No amount of practice could have prepared Diane Newlin for the tear-filled eyes that met her own when she told the Oregon Youth Center kids of her resignation after nine years as director Sept. 4.

Or for the group hug that followed.

“It was hard and beautiful,” Newlin told the Observer. “And maybe for a half-second I reconsidered.”

Instead, she said, it became a bittersweet “learning moment.”

“I told them I would be there to listen to them even if they wanted to yell or talk or cry,” she said. “We talked about how change and transition are the only constant in life. And sometimes it’s scary and hurts, but it’s important to embrace it.”

The youth center has experienced much change during her tenure as director. Not only did it incorporate as a nonprofit when the YMCA stopped operating the center in 2014, it also opened the doors to a nearly million-dollar facility this spring.

Both of those moves were made possible by community support under Newlin’s leadership.

“One of my goals when I came here was to get to know the people within the community and find ways for the kids to connect to the community that gives so much to them,” she said. “Now you see those same kids wanting better and more for their community and wanting to give back. It’s really cool to watch them grow and become the people that you always you knew they could be.”

Newlin recalled her first Oregon Village Board meeting after she started in 2010, when then-village president Steve Staton asked about her plans as director since the position had been turning over quickly. She told him she would commit to five years.

“Kids need someone who is there, judgment-free, to hear what they need and encourage them in what they love for them to continue to grow and flourish,” Newlin said. “That was something I could do for students in Oregon. It wasn’t just my job; it was my career, my path.”

That path started in college, when she heard stories of other people’s childhoods.

“Most kids didn’t have the stability and strength of love like I did at home, and it hit me like a ton of bricks,” she said.

Newlin decided to move back home, where she had once been a lifeguard and swim instructor, and applied with the YMCA at the youth center in Monona.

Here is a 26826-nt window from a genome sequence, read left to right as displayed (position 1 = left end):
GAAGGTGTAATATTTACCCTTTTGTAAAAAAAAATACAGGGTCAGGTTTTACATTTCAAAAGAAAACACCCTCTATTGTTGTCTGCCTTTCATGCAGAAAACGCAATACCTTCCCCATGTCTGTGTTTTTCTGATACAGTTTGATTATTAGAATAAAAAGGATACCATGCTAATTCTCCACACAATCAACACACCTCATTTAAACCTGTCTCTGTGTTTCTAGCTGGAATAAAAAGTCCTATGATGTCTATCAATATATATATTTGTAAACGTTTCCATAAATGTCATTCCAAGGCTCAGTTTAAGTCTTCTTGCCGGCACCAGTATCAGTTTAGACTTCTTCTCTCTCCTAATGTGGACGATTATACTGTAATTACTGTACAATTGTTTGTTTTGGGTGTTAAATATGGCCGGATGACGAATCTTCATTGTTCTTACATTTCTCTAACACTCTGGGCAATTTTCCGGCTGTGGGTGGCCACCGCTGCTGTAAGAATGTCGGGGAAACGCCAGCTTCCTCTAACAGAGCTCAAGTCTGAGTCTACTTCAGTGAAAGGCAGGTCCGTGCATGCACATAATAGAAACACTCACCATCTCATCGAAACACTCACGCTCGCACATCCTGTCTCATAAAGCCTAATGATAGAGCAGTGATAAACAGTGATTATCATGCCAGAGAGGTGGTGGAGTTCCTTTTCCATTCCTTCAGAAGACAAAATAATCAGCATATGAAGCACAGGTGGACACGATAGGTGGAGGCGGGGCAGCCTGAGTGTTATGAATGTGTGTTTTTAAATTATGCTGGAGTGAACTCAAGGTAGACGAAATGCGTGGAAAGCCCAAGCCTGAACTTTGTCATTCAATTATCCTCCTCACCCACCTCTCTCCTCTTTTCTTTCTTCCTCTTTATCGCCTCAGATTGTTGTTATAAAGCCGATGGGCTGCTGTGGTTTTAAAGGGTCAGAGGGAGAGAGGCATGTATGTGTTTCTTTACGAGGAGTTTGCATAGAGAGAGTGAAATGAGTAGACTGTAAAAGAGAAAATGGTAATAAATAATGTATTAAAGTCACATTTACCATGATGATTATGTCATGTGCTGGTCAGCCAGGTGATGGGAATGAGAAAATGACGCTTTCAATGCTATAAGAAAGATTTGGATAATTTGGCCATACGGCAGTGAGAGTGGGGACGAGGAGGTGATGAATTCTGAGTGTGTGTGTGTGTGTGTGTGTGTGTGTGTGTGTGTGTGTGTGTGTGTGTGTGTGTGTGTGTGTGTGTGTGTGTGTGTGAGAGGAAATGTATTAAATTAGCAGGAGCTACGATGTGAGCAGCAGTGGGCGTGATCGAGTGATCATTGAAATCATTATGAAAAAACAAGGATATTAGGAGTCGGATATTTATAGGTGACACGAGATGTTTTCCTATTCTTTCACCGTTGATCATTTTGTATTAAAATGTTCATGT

There she met her mentor, Shane Gahagan, and knew she had found her passion working with kids. Gahagan later left to take the director position in Oregon but had to step away when he was diagnosed with a terminal illness.

“He taught me that if you give kids respect, you will get it back 100 fold. If you don’t give it you will get that back 1,000 fold,” Newlin said. “I hope he would say I picked up the torch and made it burn a little brighter.”

Although the OYC will need continued financial support, Newlin takes comfort in her departure knowing she left it better than she found it. She said “it’s in a healthy, stable space and we have a strong board and staff who care about and love the kids and program.”

She gained confidence in that assessment one day this summer, when she looked out of her office window in the new building and saw two former OYC kids – assistant director Elisa Kaether, 18, and AmeriCorps member Brett Trinkle, 21 – playing ball tag with the kids on the basketball court.

Newlin said she’s going to take some time to find where she would like to start her new endeavor.

She thanked her husband for affording her the opportunity to do what she loved, even if that meant working odd hours and not taking home a big paycheck.

Her role has evolved over the years to include things like grant writing and fundraising, which took time away from her passion of working directly with the kids.

“It’s a testament to the growing program,” she said. “I think it’s healthy for organizations to have some level of turnover to keep it fresh.”

On Newlin’s last day, Sept. 12, the whiteboard above the youth sign-in sheets reminded kids to give her “a big squeeze” before they left for the day. So when Newlin had to step out for a few minutes to transport a student to the OYC, the rest of the kids and some board members and parents hid in the kitchen and waited to surprise her with a cake, balloons and tons of hugs.

Among the gifts was a butterfly bracelet from Oregon Youth Center board president Erin Chisman as a reminder for Newlin to “spread her wings.”

Newlin hopes that the center continues to be a “safe, homelike beacon for any kid who needs it,” allowing them to be themselves.

“It really has been my honor and great joy in my life to have served the kids in this community,” Newlin said. “I have learned just as much from each of them if not more than what they have learned from me.”